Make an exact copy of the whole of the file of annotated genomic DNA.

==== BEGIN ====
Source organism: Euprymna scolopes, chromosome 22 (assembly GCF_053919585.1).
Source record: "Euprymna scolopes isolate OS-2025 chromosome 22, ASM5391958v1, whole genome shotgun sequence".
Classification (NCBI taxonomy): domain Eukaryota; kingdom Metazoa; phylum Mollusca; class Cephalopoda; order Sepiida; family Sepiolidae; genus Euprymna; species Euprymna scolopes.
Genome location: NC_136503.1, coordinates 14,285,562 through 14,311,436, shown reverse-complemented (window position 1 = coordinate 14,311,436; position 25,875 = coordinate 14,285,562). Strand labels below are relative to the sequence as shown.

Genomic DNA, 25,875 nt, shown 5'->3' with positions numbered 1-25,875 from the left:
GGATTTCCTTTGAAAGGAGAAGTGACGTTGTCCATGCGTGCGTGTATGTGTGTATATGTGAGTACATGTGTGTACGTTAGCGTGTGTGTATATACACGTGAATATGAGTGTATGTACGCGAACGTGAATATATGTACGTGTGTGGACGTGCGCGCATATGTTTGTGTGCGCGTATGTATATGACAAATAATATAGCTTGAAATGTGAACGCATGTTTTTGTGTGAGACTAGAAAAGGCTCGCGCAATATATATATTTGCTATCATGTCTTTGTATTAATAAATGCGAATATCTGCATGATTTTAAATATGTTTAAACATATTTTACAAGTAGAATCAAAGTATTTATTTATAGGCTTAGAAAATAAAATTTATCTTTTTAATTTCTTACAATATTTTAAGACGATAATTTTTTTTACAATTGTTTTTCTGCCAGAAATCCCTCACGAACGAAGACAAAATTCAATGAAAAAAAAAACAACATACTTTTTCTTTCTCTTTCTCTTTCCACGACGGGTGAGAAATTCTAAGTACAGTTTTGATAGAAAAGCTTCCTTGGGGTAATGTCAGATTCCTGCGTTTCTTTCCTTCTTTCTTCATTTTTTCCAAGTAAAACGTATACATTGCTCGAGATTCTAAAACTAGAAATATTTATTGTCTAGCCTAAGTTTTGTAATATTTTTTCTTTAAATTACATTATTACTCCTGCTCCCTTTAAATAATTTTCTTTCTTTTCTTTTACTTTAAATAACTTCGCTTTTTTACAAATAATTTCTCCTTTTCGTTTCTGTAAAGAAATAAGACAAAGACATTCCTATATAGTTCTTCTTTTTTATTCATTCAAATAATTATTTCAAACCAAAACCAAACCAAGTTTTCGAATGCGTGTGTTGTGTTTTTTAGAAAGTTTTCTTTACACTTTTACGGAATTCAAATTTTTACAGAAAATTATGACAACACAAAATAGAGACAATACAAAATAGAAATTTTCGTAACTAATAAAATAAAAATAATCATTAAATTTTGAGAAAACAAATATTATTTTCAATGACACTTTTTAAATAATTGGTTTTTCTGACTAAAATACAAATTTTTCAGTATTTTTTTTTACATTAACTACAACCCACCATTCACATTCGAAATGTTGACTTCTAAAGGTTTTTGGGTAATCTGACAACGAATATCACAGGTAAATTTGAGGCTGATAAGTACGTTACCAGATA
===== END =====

Source organism: Euprymna scolopes, chromosome 22 (assembly GCF_053919585.1).
Source record: "Euprymna scolopes isolate OS-2025 chromosome 22, ASM5391958v1, whole genome shotgun sequence".
Classification (NCBI taxonomy): domain Eukaryota; kingdom Metazoa; phylum Mollusca; class Cephalopoda; order Sepiida; family Sepiolidae; genus Euprymna; species Euprymna scolopes.
Genome location: NC_136503.1, coordinates 14,285,562 through 14,311,436, shown reverse-complemented (window position 1 = coordinate 14,311,436; position 25,875 = coordinate 14,285,562). Strand labels below are relative to the sequence as shown.

Genomic DNA, 25,875 nt, shown 5'->3' with positions numbered 1-25,875 from the left:
GGATTTCCTTTGAAAGGAGAAGTGACGTTGTCCATGCGTGCGTGTATGTGTGTATATGTGAGTACATGTGTGTACGTTAGCGTGTGTGTATATACACGTGAATATGAGTGTATGTACGCGAACGTGAATATATGTACGTGTGTGGACGTGCGCGCATATGTTTGTGTGCGCGTATGTATATGACAAATAATATAGCTTGAAATGTGAACGCATGTTTTTGTGTGAGACTAGAAAAGGCTCGCGCAATATATATATTTGCTATCATGTCTTTGTATTAATAAATGCGAATATCTGCATGATTTTAAATATGTTTAAACATATTTTACAAGTAGAATCAAAGTATTTATTTATAGGCTTAGAAAATAAAATTTATCTTTTTAATTTCTTACAATATTTTAAGACGATAATTTTTTTTACAATTGTTTTTCTGCCAGAAATCCCTCACGAACGAAGACAAAATTCAATGAAAAAAAAAACAACATACTTTTTCTTTCTCTTTCTCTTTCCACGACGGGTGAGAAATTCTAAGTACAGTTTTGATAGAAAAGCTTCCTTGGGGTAATGTCAGATTCCTGCGTTTCTTTCCTTCTTTCTTCATTTTTTCCAAGTAAAACGTATACATTGCTCGAGATTCTAAAACTAGAAATATTTATTGTCTAGCCTAAGTTTTGTAATATTTTTTCTTTAAATTACATTATTACTCCTGCTCCCTTTAAATAATTTTCTTTCTTTTCTTTTACTTTAAATAACTTCGCTTTTTTACAAATAATTTCTCCTTTTCGTTTCTGTAAAGAAATAAGACAAAGACATTCCTATATAGTTCTTCTTTTTTATTCATTCAAATAATTATTTCAAACCAAAACCAAACCAAGTTTTCGAATGCGTGTGTTGTGTTTTTTAGAAAGTTTTCTTTACACTTTTACGGAATTCAAATTTTTACAGAAAATTATGACAACACAAAATAGAGACAATACAAAATAGAAATTTTCGTAACTAATAAAATAAAAATAATCATTAAATTTTGAGAAAACAAATATTATTTTCAATGACACTTTTTAAATAATTGGTTTTTCTGACTAAAATACAAATTTTTCAGTATTTTTTTTTACATTAACTACAACCCACCATTCACATTCGAAATGTTGACTTCTAAAGGTTTTTGGGTAATCTGACAACGAATATCACAGGTAAATTTGAGGCTGATAAGTACGTTACCAGATA